Several years ago, I was asked to visit a Canadian Mental Health Association program funded by the First West Foundation. During the visit, I was introduced to a young woman who wanted to thank me personally for supporting the Youth Supper Club because it had such a positive impact on her life. She expressed how alone she felt in her struggles with mental illness before joining the club but that through the program she had since met many others who were facing the same challenges. She also discovered she had a passion for cooking. With the CMHA’s help, she applied to Okanagan College’s culinary arts program and was accepted with a full scholarship! She went from being isolated and alone to having a community and purpose in life. It’s these kinds of stories that illustrate the importance of the First West Foundation’s work.
We don’t always hear about these stories because the foundation doesn’t run its own programming. Rather, we grant investment earnings generated by our permanent endowments including our regional divisions (Enderby & District Financial, Envision Financial, Island Savings and Valley First) to charities that help individuals or groups facing challenges. As a grant-making organization, we get requests from hundreds of charities in our communities each year and the need is continually growing. It’s sometimes quite difficult to narrow down the distributions. So when we review grant requests, we’re always asking the question: is this program/project helping someone learn something new or equip them with the ability to deal with challenges?
Stepping it up
It’s been amazing to see the growth of the foundation in the 20 years since its inception. In 1999, the First West Foundation distributed just $14,000 in grants and I was working on it off the side of my desk. In 2016, we’ve distributed over $680,000 in funding to 222 charities across our trade areas and have three dedicated employees.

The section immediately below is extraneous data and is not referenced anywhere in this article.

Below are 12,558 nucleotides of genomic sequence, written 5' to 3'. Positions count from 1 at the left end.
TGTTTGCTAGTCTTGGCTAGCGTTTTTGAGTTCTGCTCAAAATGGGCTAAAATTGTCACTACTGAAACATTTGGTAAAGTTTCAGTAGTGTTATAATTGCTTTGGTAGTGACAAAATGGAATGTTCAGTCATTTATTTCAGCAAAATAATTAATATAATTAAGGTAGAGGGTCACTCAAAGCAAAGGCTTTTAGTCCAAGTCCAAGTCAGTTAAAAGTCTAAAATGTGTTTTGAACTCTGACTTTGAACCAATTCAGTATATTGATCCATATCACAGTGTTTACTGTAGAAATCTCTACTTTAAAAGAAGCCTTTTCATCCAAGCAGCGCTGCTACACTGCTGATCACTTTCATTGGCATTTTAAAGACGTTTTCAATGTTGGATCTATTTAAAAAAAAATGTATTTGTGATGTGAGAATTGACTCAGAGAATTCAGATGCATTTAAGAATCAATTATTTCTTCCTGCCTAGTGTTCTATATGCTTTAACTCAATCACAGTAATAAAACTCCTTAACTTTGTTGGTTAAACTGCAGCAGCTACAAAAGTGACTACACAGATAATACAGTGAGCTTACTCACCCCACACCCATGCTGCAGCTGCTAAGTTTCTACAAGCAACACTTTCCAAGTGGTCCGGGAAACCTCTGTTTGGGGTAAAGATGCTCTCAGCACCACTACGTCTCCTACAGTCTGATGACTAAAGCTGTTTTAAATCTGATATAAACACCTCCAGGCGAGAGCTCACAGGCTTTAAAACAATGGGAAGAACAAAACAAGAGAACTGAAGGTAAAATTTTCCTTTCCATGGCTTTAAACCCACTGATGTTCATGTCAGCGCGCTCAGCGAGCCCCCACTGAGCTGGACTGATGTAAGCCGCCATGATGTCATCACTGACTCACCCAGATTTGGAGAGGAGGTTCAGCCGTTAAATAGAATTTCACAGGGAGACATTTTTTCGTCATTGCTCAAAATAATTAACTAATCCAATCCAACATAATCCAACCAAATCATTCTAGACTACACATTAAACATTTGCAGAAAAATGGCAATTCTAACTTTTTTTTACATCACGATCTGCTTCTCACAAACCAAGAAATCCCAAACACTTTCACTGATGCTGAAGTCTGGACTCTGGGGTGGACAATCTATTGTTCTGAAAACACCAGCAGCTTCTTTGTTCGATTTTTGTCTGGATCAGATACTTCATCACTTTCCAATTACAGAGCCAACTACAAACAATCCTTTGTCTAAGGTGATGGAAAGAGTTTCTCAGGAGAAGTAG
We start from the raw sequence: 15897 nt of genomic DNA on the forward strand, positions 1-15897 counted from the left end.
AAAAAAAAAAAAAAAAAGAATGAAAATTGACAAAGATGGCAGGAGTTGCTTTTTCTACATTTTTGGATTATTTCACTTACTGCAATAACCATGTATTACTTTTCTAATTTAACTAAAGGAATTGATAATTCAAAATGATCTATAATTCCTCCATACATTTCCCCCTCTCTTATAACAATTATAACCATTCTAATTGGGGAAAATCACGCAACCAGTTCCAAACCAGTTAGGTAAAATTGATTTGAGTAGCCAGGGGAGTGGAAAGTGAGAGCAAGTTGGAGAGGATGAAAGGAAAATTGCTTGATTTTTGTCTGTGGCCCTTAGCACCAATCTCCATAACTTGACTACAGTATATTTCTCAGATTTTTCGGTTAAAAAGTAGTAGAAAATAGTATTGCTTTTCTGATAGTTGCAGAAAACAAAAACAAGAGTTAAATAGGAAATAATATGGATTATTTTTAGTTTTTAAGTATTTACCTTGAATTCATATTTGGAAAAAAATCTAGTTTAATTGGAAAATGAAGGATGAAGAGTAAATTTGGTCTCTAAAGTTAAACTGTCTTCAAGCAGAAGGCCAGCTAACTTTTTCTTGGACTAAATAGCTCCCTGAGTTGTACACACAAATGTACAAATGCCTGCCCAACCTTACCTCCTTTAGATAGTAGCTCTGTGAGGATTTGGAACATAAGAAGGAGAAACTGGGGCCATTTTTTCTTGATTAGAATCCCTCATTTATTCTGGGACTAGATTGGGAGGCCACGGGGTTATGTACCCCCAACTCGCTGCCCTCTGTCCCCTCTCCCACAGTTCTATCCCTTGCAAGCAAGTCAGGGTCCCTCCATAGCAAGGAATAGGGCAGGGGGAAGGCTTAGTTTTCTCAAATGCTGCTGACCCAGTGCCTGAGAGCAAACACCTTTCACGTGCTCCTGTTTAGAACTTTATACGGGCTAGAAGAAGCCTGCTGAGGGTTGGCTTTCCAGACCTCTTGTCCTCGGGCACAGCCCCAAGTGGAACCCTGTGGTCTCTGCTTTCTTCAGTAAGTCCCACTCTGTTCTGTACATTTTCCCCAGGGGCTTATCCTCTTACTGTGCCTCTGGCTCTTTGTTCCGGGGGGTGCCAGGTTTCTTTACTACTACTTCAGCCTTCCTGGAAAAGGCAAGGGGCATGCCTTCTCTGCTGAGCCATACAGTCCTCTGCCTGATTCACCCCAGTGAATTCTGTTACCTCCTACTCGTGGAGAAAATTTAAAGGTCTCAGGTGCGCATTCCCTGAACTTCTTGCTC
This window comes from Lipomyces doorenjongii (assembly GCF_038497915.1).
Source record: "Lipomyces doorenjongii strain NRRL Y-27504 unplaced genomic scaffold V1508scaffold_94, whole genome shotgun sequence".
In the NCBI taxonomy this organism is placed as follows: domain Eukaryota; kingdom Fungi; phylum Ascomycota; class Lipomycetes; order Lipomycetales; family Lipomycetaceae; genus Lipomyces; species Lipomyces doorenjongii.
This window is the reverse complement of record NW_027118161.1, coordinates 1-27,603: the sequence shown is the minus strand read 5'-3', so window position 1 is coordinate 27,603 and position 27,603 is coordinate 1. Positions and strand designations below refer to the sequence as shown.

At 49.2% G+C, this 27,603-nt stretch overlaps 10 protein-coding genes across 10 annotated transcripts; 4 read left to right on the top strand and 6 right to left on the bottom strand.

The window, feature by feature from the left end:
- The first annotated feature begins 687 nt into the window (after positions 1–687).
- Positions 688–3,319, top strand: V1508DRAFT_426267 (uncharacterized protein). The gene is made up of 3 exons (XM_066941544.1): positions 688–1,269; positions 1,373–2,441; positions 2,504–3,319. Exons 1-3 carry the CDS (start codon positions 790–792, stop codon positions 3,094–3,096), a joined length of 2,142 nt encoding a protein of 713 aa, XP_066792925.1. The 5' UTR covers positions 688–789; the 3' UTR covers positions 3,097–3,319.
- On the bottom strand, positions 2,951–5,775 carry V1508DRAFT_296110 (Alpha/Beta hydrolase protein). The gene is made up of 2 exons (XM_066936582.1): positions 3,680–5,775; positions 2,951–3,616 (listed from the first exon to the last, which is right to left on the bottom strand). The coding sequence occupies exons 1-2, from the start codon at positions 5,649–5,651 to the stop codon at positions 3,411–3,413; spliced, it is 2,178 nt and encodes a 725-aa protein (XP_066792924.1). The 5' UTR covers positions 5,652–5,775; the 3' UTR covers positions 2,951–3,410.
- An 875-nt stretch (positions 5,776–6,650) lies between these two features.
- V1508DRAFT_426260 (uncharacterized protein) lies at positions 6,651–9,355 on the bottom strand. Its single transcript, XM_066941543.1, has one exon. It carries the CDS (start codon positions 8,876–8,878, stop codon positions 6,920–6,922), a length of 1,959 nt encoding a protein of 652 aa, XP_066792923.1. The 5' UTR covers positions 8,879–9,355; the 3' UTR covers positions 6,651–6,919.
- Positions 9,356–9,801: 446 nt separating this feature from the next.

I think a big turning point for the foundation was in 2004 when we embarked on a major fundraising initiative for SOS Children’s Villages BC—a charity that provides homes and a supportive environment for the most at-risk foster children. We pledged to fund two new homes for the society, which required around $525,000. At the time, the foundation was only generating about $100,000 annually in grant funding but we were determined to fund these two homes within two years. This meant a $325,000 fundraising goal—an ambitious and challenging goal for a grant-making charity with no dedicated staff and no fundraising experience. Our board of directors, staff, and members really stepped up and helped realize the goal. The two homes have now been a part of the village for 10 years.
What people might not realize is that every dollar donated to the First West Foundation is invested to generate community funding for perpetuity. So all those donations work year after year to help fund community programs. In the last three years, the foundation has doubled its assets, doubled it distributions and more than doubled the number of endowments it administrates.
While it’s important to talk about the numbers that make up the foundation, it’s also important to share stories we have about the people and communities we impact through our granting.
Elevating our focus
The First West Foundation recently underwent a strategic planning session and the board reaffirmed the foundation’s vision to be a sustainable charity that helps create resilient and resourceful communities. One way we are working to this end is to encourage the creation of new endowments with the Foundation by credit union members or charities in our communities. The addition of new endowment funds will allow the foundation to increase its support of the community. We’re also looking for ways to be innovative in our grant-making; for example, taking advantage of any opportunities that help leverage our funding for greater community impact.
While there may be many changes in the future, one thing is clear: the First West Foundation is an entity that will have a positive impact on our communities for generations to come.
By Seline Kutan, Executive Director, First West Foundation